Analyzing Micro-Local Communication Technologies to Support an On-Campus Agroecology Corridor


The College of Agriculture and Natural Resources seeks to to raise awareness of and stimulate conversations about sustainability, food security, and food supply within the University of Maryland and is pursuing the creation of an Agroecology Corridor. This project would connect the network of green spaces and sustainability projects on campus to maximize their use in teaching, demonstrations, community outreach, and research. To support that connection and determine the best solutions, our team researched eight microcommunication technologies, and are propose the three most effective technologies we believe will assist the College achieve its goal. The research considered multiple criteria including affordability, accessibility, and durability. The report’s four sections follow each step of the project: • an initial technology analysis introduces and describes the eight micro-communication technologies and examines their advantages, disadvantages and cost estimates • case studies that consider the applications of each technology in different campus spaces for varied user demographics • final recommendations for the top three technologies (beacons, push notifications, and nature signs) that our team believes would be the most effective • next steps for groups that may continue this project. Through research and analysis, this report aims to provide critical background information about beacons, push notifications, and nature signs as well as their potential for implementation on the University of Maryland campus. With proper integration, these technologies will help foster interest and important discussion about green spaces throughout campus. This report will also serve as the foundation for the project’s future stages as it continues in coming semesters.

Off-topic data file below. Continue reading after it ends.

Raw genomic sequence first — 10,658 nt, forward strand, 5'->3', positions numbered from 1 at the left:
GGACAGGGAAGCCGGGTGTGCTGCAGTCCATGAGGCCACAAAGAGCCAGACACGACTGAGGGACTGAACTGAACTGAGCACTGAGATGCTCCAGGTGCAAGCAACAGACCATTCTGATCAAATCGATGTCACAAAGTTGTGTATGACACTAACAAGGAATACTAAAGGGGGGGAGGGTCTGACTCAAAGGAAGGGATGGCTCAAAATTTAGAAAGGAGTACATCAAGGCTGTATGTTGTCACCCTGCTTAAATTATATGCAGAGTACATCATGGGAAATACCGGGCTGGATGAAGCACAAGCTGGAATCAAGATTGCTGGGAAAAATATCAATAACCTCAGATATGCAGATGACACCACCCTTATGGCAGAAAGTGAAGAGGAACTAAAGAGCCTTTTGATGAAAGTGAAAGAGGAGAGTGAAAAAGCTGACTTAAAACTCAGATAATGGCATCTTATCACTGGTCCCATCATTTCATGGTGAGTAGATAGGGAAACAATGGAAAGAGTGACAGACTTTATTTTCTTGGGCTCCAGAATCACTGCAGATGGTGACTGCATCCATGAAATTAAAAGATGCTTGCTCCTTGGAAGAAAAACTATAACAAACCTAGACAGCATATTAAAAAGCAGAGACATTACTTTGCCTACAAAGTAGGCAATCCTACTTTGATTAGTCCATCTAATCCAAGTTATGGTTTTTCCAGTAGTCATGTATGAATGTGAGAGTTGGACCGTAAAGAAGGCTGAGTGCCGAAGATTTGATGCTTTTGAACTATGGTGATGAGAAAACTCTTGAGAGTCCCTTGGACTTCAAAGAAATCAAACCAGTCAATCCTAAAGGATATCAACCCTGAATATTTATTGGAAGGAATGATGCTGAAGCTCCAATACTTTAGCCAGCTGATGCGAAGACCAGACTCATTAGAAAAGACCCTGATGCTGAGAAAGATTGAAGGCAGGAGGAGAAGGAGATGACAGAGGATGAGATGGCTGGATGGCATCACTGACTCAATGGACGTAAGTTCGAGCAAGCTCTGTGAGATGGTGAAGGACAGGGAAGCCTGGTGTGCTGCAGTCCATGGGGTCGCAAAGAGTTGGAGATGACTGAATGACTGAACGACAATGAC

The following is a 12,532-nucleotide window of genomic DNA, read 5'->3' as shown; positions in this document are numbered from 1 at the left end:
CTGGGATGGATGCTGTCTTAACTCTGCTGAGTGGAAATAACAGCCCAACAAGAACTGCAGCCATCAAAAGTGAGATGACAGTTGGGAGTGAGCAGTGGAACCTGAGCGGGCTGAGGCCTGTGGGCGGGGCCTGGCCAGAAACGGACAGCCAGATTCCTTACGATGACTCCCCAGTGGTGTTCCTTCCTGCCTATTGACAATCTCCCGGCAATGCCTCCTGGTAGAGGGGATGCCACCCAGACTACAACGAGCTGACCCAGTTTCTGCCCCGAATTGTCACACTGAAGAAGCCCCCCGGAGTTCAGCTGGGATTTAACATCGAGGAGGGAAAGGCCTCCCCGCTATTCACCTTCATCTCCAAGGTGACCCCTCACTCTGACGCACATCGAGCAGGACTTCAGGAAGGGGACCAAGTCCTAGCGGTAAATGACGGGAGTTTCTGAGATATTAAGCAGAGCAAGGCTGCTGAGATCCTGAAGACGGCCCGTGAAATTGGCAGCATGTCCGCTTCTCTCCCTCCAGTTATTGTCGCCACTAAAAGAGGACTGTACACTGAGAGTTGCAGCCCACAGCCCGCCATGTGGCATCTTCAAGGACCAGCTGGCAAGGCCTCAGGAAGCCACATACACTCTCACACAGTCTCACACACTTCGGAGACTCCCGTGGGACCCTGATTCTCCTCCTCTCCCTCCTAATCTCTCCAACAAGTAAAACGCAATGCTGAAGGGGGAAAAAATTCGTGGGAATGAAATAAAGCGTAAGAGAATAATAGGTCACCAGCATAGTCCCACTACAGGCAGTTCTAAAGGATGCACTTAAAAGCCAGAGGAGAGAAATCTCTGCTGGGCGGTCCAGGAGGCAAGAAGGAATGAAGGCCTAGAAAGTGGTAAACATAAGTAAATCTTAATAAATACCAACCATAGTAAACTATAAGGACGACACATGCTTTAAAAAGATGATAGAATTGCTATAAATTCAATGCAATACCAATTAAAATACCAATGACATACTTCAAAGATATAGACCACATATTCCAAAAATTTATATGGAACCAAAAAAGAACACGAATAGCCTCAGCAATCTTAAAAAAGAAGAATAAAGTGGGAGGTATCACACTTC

Final project for INST490: Integrated Capstone for Information Science (Spring 2020). University of Maryland, College Park.